v. boast·ed, boast·ing, boasts
To glorify oneself in speech; talk in a self-admiring way.
1. To speak of with excessive pride.
2. myriad coffee bars where these types of beverages were available and very popular. Slowly, these concepts spread throughout the country and are just now arriving in my neck of the woods: the southeast. It took a long time for these beverages to reach the southeast, but they are now here to stay. It also seems one of the pioneers in this area, namely Starbucks, has played a significant role in re-educating the American consumer to the pleasures and joys of coffee.
Starbucks became unique because it offered a darker, heavier roast coffee, which is slowly gaining in popularity. Americans were generally used to what we call a "medium city roast" coffee, and this is slowly being replaced in many areas with the somewhat darker roast pioneered by Starbucks.
Another new item that entered the market in the mid-1980s was flavored coffee ... and it literally exploded ex·plode
v. ex·plod·ed, ex·plod·ing, ex·plodes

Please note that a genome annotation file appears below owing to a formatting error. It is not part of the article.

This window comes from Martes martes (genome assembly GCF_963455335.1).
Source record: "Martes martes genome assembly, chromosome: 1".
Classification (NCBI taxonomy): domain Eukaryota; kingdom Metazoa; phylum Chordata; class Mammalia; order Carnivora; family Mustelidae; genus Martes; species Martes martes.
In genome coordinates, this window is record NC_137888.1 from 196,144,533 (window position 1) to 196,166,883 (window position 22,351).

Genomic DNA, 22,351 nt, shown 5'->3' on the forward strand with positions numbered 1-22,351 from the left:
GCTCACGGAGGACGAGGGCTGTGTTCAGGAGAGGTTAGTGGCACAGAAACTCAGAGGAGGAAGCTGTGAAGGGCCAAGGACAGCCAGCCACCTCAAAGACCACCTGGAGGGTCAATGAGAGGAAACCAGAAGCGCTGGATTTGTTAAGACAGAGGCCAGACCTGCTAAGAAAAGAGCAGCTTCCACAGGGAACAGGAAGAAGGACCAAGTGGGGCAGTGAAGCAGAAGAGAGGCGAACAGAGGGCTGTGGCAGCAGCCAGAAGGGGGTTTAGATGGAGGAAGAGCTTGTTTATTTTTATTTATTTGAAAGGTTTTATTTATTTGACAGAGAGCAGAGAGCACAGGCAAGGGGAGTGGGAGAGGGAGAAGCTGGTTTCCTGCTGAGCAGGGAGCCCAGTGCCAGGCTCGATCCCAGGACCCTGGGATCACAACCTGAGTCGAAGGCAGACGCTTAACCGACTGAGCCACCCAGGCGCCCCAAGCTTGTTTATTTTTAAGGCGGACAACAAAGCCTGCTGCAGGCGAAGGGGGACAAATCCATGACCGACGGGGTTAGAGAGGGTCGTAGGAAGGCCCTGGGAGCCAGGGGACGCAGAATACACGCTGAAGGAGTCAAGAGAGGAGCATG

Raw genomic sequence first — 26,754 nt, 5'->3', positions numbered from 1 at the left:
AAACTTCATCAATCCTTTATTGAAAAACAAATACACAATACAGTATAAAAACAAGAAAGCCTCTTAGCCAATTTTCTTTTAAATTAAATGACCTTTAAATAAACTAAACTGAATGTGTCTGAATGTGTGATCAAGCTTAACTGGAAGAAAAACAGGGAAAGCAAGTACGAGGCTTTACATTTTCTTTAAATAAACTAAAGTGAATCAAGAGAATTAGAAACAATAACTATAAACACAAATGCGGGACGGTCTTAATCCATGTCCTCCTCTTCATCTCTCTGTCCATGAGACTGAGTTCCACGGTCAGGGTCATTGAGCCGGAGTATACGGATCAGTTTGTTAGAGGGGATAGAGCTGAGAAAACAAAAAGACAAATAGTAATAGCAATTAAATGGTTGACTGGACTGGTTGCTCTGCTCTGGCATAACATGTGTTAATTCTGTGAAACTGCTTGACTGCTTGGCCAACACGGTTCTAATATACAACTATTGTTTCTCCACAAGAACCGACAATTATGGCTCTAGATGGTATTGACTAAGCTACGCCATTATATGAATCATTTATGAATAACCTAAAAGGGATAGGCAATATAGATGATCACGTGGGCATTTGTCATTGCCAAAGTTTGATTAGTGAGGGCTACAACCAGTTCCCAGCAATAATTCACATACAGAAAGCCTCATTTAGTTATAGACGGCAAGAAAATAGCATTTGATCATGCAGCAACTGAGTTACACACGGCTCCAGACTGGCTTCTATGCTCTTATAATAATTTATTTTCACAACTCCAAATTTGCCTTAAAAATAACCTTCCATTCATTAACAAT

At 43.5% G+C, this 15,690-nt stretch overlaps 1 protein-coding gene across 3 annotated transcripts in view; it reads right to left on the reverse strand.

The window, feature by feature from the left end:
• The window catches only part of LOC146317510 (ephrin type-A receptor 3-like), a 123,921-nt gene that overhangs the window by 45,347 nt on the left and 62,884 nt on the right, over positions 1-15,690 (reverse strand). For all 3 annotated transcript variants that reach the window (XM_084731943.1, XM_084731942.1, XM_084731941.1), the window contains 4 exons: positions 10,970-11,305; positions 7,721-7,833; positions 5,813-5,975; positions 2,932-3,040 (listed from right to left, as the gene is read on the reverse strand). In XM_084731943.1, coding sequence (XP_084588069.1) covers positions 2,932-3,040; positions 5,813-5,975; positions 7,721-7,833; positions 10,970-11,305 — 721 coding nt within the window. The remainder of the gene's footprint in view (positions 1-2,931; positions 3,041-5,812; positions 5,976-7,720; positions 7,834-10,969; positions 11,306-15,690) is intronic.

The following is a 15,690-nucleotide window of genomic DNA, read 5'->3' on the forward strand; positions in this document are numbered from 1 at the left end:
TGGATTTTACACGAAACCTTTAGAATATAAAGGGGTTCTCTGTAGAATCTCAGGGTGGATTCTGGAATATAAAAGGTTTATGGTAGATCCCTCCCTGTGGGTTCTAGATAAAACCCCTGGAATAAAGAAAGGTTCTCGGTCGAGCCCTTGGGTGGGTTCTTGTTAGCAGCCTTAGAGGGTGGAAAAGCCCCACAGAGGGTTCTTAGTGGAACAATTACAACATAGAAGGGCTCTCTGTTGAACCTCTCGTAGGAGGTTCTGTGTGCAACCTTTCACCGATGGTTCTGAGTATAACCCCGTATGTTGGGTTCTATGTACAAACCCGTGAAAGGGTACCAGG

1. To release mechanical, chemical, or nuclear energy by the sudden production of gases in a confined space: later on in the decade and into the 1990s.
Today, there are an infinite variety of flavors available. They can be purchased as flavored roasts which simply need to be brewed, or they can be added to regular coffee in liquid or powered form to provide options to the consumer at home.
Within the varieties, there are more at this time. As an example, I recently had the pleasure, in a Cuban restaurant in Florida, to drink genuine Cuban coffee. It is coffee roasted roast
v. roast·ed, roast·ing, roasts
1. To cook with dry heat, as in an oven or near hot coals.
2. To dry, brown, or parch by exposing to heat.
3. with sugar added during the roasting roasting: see cooking.
In metallurgy, usually the first step in smelting ore to extract metal. The ore is heated in the presence of an abundant flow of air to drive off moisture and, if the metal-bearing mineral is a sulfide, convert it to process. The coffee is, in effect, pre-sweetened. This beverage may be too sweet for some Americans. It also was a darker roast, which was unique and pleasant. There are many other dark roast Latin American-type coffees appearing in the marketplace, particularly in the areas where the Latin influence is great, such as California and south Florida.
While consumption of coffee has not increased, at least we have leveled the statistical curve - so coffee consumption has been stable for the past four or five years.